Ann M. Graybiel

National Medal of Science

Biological Sciences

For her pioneering contributions to the understanding of the anatomy and physiology of the brain, including the structure, chemistry, and function of the pathways subserving thought and movement.

For her pioneering contributions to the understanding of the anatomy and physiology of the brain, including the structure, chemistry, and function of the pathways subserving thought and movement.

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Birth
January 25, 1942
Age Awarded
59
Country of Birth
USA
Key Contributions
Study Of Basal Ganglia
Awarded by
George W. Bush
Education
Harvard University
Massachusetts Institute of Technology
Areas of Impact
Human Behavior
Affiliations
Massachusetts Institute of Technology
Other Prizes
Kavli Prize
A

Ann Graybiel’s groundbreaking discoveries regarding the physiology of the brain are fundamental to modern medicine’s understanding of some of the world’s most common — and pernicious — ailments. Born to a medical doctor who helped early astronauts prepare for the physical stresses of space travel, Graybiel would pursue a similar path. She studied biology and chemistry at Harvard University, before receiving a PhD in psychology and brain science from MIT in 1971. She soon joined the faculty at MIT, and remains there today. Graybiel’s research has largely focused on understanding the basal ganglia, a structure of the forebrain that controls movement, mood, habit formation and cognition. By using diverse research methods including electrical recordings, behavioral tests and gene-based approaches, Graybiel was able to map and define neuronal circuits and determine how they influence behavior. Her work has helped scientists better understand and treat disorders such as Parkinson’s disease, Huntington’s disease, obsessive-compulsive disorder and addiction.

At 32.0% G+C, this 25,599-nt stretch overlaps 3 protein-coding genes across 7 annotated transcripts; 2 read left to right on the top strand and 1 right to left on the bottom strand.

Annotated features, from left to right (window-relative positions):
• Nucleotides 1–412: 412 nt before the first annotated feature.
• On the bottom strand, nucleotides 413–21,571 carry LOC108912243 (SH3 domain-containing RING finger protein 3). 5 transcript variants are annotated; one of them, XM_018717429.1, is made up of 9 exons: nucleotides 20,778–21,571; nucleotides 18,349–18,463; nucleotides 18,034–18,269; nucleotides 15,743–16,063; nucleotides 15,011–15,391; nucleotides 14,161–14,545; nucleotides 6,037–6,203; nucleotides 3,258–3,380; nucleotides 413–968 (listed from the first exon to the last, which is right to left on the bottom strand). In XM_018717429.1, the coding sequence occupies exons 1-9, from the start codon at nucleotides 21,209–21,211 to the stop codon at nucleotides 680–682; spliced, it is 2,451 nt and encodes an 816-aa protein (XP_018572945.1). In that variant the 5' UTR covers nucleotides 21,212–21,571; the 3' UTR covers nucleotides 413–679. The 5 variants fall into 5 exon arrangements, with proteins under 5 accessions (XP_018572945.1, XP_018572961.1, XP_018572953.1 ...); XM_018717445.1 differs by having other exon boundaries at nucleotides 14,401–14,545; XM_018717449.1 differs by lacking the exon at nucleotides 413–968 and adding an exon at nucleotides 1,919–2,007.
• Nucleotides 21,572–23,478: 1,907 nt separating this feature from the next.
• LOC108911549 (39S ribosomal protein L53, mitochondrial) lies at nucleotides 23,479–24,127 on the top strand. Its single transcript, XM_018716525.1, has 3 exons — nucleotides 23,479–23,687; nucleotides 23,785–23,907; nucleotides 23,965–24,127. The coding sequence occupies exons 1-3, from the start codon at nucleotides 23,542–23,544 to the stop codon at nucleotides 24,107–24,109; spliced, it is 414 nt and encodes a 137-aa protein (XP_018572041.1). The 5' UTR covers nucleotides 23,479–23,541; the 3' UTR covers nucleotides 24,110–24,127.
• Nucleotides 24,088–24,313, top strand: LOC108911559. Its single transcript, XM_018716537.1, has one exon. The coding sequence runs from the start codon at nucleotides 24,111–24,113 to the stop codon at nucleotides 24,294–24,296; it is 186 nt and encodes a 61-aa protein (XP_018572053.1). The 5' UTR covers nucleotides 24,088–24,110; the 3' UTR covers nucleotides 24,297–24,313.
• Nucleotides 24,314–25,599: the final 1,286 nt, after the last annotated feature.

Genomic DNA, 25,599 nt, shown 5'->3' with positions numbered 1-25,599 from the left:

By Sara Grossman

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